Halifax Walking Tour
July 2007 - under construction
Spring Garden Road
- LegislatureBuilding: after many years of lobbying, this is where sexual orientation was added to the Nova Scotia Human Rights Act in 1989. Domestic partnership registration (including same-sex couples) became available in 2001. The Supreme Court of Nova Scotia ruled in 2004 that same-sex marriage would be legal.
- GreenLantern Building - really a community centre, including residences, in the '70s.
- The Turret
- The Pacific Building (ApolloBath) was built as Halifax's YMCA in 1911!
- The Marble Building (, 1672 Barrington Street) built in 1896 by rumoured gay businessman GeorgeWright, is a registered municipal heritage building.
- Several homes for the GayLine
- Several bars at 1537 Barrington St (complete list on GayBars)
- ReflectionsCabaret - maybe include the story of ReflectionsHellsAngels
- The Brewery, home to ZzhivagosBar
- Paradise Restaurant, CafeQuelqueChose, the StoneWall Tavern and several bars on Hollis Street
- ForrestHouse (operated by the YWCA on Barrington near the corner of South.) Need some history on this - what was it?
- The WaverleyInn : in the fall of 1882, when OscarWilde came to lecture in Halifax, he stayed at the Waverley Inn, still there at 1266 Barrington Street. Prospective guests can book his very room. The Inn is still decorated in high Victorian style.
- JuryRoom: around 1974 or 1975. The Jury Room was a bar on the corner of Argyle Street, above where the Press Gang is now. It was a gay hangout, and decided to exclude this "undesirable" clientele. People the management decided were gay were not served, and were told to leave. About 30 people set up a picket line in front of their door : it may have been only one night. All the participants were invited back to The Turret afterwards.
- The MOVE offices on Argyle (where the liquor dome is now) and on Gottingen (vacant lot corner of Gottingen and Cornwallis). MOVEment for Citizen's Voice and Action hosted dozens of activist organisations in the mid to late 1970s, including GAE and APPLE.
- Public Gardens
- [[CBC_Radio?]] building at the corner of South Park and Sackville Streets (former civic address was 100 Sackville Street): for many years CBC refused to take Public Service announcements coming from GAE/GALA: these would be for workshops or other special events. RobinMetcalfe (and I suppose others) convinced the Dalhousie Gazette to lead a NATION WIDE BOYCOTT of CBC advertising by university student papers until, many years later, they fnally changed their position. This was an amazing thing, because CBC ads were a very good source of revenue for the impoverished university presses, but they gave it up for gay/lesbian rights. There was a small picket in front of the building once, but really the boycott is the important thing.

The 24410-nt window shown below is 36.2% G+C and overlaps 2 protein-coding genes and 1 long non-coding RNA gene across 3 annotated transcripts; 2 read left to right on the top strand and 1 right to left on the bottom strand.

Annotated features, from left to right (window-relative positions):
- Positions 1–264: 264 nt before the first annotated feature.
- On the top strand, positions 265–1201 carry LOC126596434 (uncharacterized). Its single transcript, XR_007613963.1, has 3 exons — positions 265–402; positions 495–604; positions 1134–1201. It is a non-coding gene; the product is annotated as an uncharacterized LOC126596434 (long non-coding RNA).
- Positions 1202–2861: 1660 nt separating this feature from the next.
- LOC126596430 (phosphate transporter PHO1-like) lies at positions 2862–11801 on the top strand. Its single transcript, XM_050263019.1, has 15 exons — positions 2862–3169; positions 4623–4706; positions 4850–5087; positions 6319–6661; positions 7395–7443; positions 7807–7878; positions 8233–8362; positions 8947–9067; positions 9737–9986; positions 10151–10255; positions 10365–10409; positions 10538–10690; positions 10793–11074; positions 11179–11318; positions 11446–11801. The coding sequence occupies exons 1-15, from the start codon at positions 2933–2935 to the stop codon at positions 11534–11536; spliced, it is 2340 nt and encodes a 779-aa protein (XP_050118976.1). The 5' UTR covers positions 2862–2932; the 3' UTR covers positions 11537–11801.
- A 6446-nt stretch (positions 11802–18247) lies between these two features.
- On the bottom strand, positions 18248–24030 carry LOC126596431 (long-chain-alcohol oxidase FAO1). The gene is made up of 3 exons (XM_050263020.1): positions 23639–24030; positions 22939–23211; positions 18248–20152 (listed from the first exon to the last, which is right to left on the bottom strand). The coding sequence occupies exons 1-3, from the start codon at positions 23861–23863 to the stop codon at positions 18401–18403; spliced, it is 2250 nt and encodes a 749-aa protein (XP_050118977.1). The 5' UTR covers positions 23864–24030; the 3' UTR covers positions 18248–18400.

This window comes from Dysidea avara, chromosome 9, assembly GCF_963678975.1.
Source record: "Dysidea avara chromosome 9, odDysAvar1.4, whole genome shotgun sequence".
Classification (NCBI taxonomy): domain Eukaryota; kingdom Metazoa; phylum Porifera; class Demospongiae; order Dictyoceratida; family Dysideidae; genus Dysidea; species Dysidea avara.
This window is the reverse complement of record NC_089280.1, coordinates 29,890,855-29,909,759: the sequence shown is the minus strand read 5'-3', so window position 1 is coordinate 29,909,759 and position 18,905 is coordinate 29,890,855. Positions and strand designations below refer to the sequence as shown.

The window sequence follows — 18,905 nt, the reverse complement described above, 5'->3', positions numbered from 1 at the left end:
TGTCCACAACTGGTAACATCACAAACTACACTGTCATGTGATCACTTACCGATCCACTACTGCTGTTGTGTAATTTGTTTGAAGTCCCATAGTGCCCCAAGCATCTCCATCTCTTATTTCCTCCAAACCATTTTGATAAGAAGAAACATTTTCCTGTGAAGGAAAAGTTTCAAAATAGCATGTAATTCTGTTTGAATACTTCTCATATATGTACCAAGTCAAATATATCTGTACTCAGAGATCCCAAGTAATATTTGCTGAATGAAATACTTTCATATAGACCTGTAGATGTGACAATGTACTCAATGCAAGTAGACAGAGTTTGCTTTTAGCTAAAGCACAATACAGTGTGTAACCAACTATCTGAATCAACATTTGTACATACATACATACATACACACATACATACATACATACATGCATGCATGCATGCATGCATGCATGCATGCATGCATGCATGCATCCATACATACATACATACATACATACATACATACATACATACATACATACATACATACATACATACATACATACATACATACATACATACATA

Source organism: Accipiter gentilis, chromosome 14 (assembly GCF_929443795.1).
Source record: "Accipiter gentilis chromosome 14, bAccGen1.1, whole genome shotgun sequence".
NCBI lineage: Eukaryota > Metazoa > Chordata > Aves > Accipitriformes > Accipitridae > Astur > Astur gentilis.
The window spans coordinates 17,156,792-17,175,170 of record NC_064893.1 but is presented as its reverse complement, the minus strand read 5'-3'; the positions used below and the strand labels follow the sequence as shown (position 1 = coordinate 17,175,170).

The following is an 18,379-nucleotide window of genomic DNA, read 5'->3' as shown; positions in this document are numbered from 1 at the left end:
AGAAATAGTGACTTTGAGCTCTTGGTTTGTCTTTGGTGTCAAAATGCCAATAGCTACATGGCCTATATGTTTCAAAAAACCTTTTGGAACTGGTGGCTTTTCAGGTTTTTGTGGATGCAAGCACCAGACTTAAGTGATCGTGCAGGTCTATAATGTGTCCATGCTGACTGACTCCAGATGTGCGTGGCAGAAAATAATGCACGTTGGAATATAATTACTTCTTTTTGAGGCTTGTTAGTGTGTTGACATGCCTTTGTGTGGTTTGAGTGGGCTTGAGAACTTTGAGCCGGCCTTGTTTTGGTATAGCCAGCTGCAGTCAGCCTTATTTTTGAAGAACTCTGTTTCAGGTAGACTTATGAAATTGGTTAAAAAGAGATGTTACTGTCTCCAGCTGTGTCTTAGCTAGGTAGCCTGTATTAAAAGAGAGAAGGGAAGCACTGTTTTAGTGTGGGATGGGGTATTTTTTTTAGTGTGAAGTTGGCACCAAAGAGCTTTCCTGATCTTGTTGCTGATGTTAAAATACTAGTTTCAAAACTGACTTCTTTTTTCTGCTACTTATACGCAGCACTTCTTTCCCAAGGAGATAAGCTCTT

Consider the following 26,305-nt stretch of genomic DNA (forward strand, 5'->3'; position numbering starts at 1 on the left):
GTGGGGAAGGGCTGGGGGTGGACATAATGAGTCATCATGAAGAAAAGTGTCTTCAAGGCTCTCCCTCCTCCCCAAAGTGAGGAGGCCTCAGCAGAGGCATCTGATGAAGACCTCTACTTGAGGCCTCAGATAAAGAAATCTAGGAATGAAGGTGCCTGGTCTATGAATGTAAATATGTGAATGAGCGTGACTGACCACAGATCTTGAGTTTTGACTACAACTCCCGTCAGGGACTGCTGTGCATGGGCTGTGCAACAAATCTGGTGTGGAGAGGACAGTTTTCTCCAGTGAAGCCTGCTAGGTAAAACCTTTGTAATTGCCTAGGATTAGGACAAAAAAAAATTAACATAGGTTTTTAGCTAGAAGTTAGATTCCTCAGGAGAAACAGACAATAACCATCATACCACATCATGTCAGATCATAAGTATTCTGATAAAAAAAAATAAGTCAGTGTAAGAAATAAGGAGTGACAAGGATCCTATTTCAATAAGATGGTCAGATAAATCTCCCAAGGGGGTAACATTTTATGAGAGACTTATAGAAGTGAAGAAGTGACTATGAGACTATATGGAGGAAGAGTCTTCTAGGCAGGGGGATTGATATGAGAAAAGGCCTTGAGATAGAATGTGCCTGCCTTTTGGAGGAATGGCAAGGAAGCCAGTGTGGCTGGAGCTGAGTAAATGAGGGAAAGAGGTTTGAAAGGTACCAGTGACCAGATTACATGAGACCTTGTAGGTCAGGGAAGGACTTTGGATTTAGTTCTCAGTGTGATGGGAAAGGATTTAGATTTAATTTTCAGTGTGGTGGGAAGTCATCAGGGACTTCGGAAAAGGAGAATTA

- CitadelHill: Until 1906, this was a garrison not of the Canadian, but of the British, Army. It overlooked a harbour defended by ships of the Royal Navy. Although the traditions of the Royal Navy are famously "rum, sodomy, and the lash," official commitment to the first and last of these options was decidedly more enthusiastic than to the middle. In fact, military personnel engaging in homosexual conduct in the eighteenth and early nineteenth centuries might receive sentences ranging from dishonorable discharge, through hundreds of lashes, to hanging (examples specific to Halifax are unknown). It seems ironic, then, that Citadel Hill has long been the most famous/notorious gay men's cruising area in Halifax.
- CampHillCemetery -- notorious outdoor cruising area, now closed in the evenings after the 1988-11-05 Murder.
- DalWomensCentre has been, off and on (depending it seems on its constituents), a centre for events. Mostly at its old location behind the Student Union Building.
Driving south from downtown:
- UniversalistUnitarianChurch, home of Safe Harbour for many years
- South Park & Morris: 19th century development by GeorgeWright
- Point Pleasant Park (little queer content here - except for the Shakespeare By The Sea thespians)
Driving north of North St:
- RadclyffeHall at Macara & Isleville Streets: It had long been the Gay Alliance for Equality's (GAE's) ambition to own a community centre, and for some years a portion of membership fees to the first Rumours Club was set aside for the purpose. At last we took the plunge and purchased a house, which was named for early twentieth-century British novelist Radclyffe Hall, author of the much-censored lesbian novel The Well of Loneliness. // The ground floor of the house was a commmunity centre : it was used for meetings of GAE and other gay-related organizations, for workshops, for alcohol-free social events, and one summer for a youth outreach project with two part-time employees. One of the events held was the first (and I believe only) Halifax gay/lesbian commmunity observance of Holocaust Remembrance Day (Yom ha-Shoah), looking back to lesbians and gays persescuted by the Nazis. A Gay/Lesbian-friendly AA group met at Radclyffe Hall, paying a small rent as it is their policy not to accept free meeting spaces. The Gayline also operated out of the building. // Upstairs was an apartment, whose tenants looked after cleaning, snow removal, etc in return for reduced rent.
When the second Rumours on Gottingen Street was purchased, Radclyffe Hall was sold and the proceeds applied to the mortgage.
- Much in the women's community happened in the North End: many events (i.e., lesbian conferences, women's dances, meetings, Pandora's office were held at VeithHouse (corner of Veith and Young near Barrington)
- dances were held at TheChurch on North Street.
- For a while, Black Street appeared to be a bastion of lesbian living, although not nearly so much so now.
This page is part of the HistoryProject.